rotaryphone02I received the following questions:

Do you know much about prayer?  I know some, but I still have problems with what to pray about.  What does/should prayer look like?  I am kind of stuck with the “A.C.T.S.” version of prayer.  But, I’m not sure if it is the best way to pray.  A=Praising God, C=Confessing sin, T=Thanksgiving, S=Supplication.

When, I pray, whether or not I use that structure, I get easily distracted within my thoughts and lose my focus. I think that if I really wanted to pray to God that I would be “vigilant” and persistent. Then I also feel like I don’t deserve to pray to God or that God does not hear my prayer.

I know not to necessarily expect an answer for my prayer, but rather the peace of God to guard my heart and mind in Christ Jesus.  But, I am a very anxious person who worries a lot. And, when I pray, I still worry about stuff.

I think that prayer should look like talking to God. That is really and truly what we are doing when we pray. Many get all caught up in making prayer into a religious act. They look for some “formula” that will bring forth the “power of prayer.” I do not believe that prayer is powerful, I believe that God is powerful. It is an amazing thing that we, as sinful and fallen human beings, can talk to Him. Yet He loves us, and hears us.

In the dispensation of grace, we have no right to expect that our requests in prayer will be granted. Many get caught up in passages where Christ promised His disciples certain things about their prayers. However, we are not the disciples, and we are not living in the Acts period. Our only promise is that God will hear us, and so we are told that we should not cease praying. Philippians 4:6-7 is our best pattern for prayer today. We are not promised that we will receive what we ask for, but we are promised that a true union with God will guard our hearts and minds.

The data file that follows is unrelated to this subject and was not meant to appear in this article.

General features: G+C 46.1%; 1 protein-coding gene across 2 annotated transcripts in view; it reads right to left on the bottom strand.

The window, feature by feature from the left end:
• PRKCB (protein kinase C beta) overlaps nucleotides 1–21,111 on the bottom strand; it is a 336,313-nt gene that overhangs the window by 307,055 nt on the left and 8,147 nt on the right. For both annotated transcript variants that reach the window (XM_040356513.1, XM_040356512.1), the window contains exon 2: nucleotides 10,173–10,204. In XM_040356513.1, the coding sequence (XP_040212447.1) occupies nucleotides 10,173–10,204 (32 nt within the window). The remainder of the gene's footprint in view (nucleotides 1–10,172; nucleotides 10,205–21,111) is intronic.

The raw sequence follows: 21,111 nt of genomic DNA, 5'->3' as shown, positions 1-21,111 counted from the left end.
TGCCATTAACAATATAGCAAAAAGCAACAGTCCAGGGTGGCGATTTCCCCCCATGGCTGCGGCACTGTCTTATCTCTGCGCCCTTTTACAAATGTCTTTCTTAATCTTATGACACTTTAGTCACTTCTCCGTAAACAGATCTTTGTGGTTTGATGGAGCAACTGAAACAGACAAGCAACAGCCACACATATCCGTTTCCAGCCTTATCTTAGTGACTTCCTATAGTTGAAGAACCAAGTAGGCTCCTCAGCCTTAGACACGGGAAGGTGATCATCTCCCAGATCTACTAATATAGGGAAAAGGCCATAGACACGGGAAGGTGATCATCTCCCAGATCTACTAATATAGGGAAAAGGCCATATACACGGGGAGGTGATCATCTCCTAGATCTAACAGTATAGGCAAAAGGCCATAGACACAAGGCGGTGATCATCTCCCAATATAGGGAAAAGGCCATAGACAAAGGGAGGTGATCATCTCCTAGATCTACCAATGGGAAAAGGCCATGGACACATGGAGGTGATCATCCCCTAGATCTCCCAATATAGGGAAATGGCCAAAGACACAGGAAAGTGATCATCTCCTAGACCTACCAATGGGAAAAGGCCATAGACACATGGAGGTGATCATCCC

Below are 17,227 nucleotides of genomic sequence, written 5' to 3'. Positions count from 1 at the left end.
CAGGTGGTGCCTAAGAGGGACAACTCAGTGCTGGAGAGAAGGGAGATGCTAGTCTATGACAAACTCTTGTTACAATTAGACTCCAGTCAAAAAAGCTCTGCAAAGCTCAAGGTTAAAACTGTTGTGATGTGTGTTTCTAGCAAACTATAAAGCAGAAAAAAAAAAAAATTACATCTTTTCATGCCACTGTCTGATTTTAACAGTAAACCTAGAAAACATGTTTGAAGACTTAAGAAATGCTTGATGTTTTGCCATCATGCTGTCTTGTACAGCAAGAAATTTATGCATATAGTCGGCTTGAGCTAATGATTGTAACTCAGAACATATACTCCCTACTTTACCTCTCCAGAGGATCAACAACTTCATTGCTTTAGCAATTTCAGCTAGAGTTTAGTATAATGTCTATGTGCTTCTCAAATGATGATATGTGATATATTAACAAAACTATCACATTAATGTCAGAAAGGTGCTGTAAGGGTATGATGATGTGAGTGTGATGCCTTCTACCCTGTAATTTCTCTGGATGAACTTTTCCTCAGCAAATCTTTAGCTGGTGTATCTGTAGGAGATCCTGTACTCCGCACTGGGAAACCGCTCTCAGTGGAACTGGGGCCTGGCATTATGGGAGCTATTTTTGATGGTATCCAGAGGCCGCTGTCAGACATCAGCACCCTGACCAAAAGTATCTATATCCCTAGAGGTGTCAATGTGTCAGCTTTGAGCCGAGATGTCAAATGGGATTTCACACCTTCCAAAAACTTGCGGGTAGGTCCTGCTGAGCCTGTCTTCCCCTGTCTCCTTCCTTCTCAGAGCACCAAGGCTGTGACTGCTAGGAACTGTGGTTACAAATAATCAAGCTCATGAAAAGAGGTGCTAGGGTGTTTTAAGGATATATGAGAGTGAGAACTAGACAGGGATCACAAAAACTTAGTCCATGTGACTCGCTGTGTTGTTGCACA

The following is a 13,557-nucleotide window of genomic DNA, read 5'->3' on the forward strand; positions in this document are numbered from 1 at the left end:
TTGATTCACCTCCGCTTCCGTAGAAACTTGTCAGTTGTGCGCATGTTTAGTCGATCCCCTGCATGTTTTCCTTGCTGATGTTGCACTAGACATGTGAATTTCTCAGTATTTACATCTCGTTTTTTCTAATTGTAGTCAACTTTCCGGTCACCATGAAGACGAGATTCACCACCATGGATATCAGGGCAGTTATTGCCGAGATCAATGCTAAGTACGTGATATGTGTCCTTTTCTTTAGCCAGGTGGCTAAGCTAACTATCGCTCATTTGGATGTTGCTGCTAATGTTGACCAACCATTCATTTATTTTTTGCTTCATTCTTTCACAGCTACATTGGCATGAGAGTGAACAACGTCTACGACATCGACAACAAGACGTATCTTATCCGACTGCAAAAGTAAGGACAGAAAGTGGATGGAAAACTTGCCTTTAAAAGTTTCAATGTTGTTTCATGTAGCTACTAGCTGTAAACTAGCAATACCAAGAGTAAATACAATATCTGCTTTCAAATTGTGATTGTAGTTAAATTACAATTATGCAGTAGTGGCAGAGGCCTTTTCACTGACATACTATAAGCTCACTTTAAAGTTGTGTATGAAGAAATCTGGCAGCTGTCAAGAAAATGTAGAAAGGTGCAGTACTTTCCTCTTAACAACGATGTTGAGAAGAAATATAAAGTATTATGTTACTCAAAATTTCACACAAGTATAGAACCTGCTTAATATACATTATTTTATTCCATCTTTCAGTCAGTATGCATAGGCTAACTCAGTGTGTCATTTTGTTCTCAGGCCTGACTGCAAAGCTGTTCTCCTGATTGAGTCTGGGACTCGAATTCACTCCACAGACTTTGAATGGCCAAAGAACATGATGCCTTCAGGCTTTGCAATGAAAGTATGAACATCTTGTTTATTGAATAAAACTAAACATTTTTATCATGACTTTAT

Some suggest that God always answers prayer, just He answers “Yes,” “No,” or “Wait.” Since God does not speak audibly in this dispensation, this seems to me rather disingenuous. Christ did not always answer requests made to Him, even to say no, like in Matthew 15:22-23. He is under no obligation to say anything just because we asked. Many are asking things that are inappropriate for the dispensation of grace. I do not think that these get an answer.

Too often, prayer devolves into a laundry list of things we want. It is good to have other elements to our prayers than this. The “A.C.T.S.” prayer you mentioned is one way of attempting to do this.

Praise is certainly always appropriate.

I definitely do not try to work confession into my prayers. Usually, when I realize I have sinned and not done what I should have before God, I immediately speak to Him and apologize for it. Then I tend to figure the matter is done with, unless I need to plan ways to not give in to this weakness in the future. I certainly do not store up past sins to remember them the next time I pray so I have a “confession” section to my prayer. These things are best dispensed with immediately and then done with. If anything, discuss with Him ways to do better in the future. We are already forgiven, so an apology is all that is needed, no need to ask or beg for forgiveness.